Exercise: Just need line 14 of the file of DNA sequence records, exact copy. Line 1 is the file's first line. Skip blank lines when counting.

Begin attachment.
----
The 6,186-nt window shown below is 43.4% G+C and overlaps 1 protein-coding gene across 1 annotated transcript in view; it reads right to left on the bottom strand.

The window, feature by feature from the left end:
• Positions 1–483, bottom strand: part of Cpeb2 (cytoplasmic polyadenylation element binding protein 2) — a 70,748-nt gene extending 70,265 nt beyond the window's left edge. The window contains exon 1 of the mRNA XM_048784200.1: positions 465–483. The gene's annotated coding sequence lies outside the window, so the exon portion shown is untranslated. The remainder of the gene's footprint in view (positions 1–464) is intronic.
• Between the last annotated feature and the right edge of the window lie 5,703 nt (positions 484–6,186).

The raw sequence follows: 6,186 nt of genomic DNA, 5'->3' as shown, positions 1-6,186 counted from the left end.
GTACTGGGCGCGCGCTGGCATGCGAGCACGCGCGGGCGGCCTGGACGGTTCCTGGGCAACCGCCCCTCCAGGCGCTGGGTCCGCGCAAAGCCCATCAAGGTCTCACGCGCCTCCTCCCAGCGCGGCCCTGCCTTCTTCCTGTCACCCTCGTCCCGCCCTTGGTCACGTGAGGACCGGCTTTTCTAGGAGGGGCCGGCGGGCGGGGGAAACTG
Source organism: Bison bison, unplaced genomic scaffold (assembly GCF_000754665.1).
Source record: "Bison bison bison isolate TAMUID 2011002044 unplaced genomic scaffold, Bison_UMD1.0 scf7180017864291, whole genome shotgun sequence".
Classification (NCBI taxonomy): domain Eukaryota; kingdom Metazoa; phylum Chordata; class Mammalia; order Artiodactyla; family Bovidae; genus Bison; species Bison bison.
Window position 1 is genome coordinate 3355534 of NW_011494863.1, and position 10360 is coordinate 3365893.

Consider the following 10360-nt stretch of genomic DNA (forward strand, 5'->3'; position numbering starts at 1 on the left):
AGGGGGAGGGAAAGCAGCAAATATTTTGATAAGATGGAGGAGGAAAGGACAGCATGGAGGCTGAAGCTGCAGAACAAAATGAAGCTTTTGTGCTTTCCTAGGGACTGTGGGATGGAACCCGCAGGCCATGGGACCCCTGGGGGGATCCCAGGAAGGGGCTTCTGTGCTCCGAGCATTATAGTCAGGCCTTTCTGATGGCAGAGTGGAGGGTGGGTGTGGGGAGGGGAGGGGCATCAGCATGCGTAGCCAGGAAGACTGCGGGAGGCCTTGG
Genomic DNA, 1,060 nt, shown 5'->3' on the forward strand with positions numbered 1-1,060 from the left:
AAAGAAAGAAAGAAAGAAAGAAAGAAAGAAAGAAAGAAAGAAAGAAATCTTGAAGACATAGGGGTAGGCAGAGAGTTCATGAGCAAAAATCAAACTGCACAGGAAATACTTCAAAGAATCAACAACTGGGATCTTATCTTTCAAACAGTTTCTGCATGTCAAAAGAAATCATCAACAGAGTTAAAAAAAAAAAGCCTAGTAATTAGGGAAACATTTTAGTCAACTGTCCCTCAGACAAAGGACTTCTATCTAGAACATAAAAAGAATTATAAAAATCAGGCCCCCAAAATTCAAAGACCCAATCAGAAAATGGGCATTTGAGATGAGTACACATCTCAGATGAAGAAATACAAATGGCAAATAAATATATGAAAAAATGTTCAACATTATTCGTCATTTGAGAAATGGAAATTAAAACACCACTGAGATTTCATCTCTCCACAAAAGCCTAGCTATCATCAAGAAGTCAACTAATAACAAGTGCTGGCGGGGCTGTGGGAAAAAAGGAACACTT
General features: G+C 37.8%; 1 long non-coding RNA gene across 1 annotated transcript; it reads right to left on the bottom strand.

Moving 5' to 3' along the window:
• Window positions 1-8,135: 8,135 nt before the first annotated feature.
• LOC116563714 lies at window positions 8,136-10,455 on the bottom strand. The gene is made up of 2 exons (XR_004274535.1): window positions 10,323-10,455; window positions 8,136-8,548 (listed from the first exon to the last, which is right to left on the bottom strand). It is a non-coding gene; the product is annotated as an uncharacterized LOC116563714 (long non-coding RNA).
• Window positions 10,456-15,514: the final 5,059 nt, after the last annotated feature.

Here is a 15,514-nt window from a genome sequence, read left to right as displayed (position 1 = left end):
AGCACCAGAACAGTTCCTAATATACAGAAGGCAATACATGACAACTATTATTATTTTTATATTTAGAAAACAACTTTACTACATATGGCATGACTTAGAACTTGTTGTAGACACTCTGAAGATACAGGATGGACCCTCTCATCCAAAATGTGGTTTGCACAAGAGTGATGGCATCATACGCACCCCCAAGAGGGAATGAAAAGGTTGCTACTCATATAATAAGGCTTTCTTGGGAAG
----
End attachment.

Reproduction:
AAAGAAAGAAAGAAAGAAAGAAAGAAAGAAAGAAAGAAAGAAAGAAATCTTGAAGACATAGGGGTAGGCAGAGAGTTCATGAGCAAAAATCAAACTGCACAGGAAATACTTCAAAGAATCAACAACTGGGATCTTATCTTTCAAACAGTTTCTGCATGTCAAAAGAAATCATCAACAGAGTTAAAAAAAAAAAGCCTAGTAATTAGGGAAACATTTTAGTCAACTGTCCCTCAGACAAAGGACTTCTATCTAGAACATAAAAAGAATTATAAAAATCAGGCCCCCAAAATTCAAAGACCCAATCAGAAAATGGGCATTTGAGATGAGTACACATCTCAGATGAAGAAATACAAATGGCAAATAAATATATGAAAAAATGTTCAACATTATTCGTCATTTGAGAAATGGAAATTAAAACACCACTGAGATTTCATCTCTCCACAAAAGCCTAGCTATCATCAAGAAGTCAACTAATAACAAGTGCTGGCGGGGCTGTGGGAAAAAAGGAACACTT